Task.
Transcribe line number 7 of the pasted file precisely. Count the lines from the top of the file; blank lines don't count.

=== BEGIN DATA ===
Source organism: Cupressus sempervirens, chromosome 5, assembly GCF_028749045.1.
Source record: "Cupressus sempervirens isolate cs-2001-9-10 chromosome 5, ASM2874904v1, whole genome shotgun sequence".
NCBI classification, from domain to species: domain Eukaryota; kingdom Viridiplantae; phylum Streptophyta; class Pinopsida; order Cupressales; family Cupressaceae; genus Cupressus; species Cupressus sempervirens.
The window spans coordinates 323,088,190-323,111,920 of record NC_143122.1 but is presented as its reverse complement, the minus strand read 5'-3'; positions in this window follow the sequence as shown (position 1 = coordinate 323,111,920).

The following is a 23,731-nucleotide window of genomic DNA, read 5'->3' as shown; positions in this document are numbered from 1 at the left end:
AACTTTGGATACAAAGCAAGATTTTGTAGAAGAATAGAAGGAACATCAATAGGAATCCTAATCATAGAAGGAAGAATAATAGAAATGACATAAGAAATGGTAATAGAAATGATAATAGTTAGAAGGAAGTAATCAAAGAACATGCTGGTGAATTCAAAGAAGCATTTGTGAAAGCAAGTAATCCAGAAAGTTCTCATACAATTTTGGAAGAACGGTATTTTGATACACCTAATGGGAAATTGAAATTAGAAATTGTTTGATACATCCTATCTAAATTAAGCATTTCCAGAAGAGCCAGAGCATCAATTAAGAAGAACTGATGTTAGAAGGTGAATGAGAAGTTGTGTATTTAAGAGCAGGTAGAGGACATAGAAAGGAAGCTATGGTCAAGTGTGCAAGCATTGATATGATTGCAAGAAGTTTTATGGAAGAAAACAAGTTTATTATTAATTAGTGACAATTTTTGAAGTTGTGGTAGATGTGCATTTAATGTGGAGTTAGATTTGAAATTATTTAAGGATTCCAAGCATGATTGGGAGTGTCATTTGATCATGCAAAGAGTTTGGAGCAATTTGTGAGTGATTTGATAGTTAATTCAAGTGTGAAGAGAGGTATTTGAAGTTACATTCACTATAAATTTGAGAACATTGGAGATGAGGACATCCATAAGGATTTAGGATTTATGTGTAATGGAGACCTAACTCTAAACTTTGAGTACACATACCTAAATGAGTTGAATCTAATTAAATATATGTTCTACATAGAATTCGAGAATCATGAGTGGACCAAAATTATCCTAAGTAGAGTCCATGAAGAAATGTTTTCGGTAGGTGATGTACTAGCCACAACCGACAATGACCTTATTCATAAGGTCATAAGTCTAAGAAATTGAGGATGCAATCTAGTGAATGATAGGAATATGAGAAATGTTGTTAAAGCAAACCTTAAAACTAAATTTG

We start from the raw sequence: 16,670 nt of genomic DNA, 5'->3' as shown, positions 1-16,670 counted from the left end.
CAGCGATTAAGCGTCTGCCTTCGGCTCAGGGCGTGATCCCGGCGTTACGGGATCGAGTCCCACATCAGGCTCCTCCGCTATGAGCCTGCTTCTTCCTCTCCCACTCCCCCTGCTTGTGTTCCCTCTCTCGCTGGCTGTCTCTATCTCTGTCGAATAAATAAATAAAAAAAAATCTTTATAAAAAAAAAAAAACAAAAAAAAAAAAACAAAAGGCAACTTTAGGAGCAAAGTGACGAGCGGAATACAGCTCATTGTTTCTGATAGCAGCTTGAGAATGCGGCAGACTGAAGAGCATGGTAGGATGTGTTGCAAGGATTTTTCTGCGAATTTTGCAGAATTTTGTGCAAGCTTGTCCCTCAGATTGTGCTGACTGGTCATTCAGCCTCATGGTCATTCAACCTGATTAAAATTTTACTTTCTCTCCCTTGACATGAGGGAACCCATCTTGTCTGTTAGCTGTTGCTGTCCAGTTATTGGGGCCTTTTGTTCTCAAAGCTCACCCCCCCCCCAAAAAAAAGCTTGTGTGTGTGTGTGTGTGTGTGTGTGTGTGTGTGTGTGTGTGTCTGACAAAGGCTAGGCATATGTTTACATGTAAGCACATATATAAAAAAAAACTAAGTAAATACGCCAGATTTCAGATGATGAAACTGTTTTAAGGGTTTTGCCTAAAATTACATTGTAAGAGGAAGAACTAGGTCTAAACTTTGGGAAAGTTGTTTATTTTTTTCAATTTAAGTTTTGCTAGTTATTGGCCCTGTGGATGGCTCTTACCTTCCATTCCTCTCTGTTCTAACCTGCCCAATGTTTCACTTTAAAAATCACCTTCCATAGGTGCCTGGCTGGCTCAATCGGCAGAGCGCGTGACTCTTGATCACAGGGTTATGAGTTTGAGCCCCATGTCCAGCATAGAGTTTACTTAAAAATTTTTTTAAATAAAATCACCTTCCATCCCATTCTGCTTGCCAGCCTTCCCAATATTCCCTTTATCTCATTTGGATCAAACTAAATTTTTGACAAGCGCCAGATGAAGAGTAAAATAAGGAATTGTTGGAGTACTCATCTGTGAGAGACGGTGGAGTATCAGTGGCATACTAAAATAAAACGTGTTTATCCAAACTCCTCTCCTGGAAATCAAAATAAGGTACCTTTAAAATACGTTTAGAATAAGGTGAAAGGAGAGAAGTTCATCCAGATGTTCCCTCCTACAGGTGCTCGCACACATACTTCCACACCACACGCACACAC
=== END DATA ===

We start from the raw sequence: 16,670 nt of genomic DNA, 5'->3' as shown, positions 1-16,670 counted from the left end.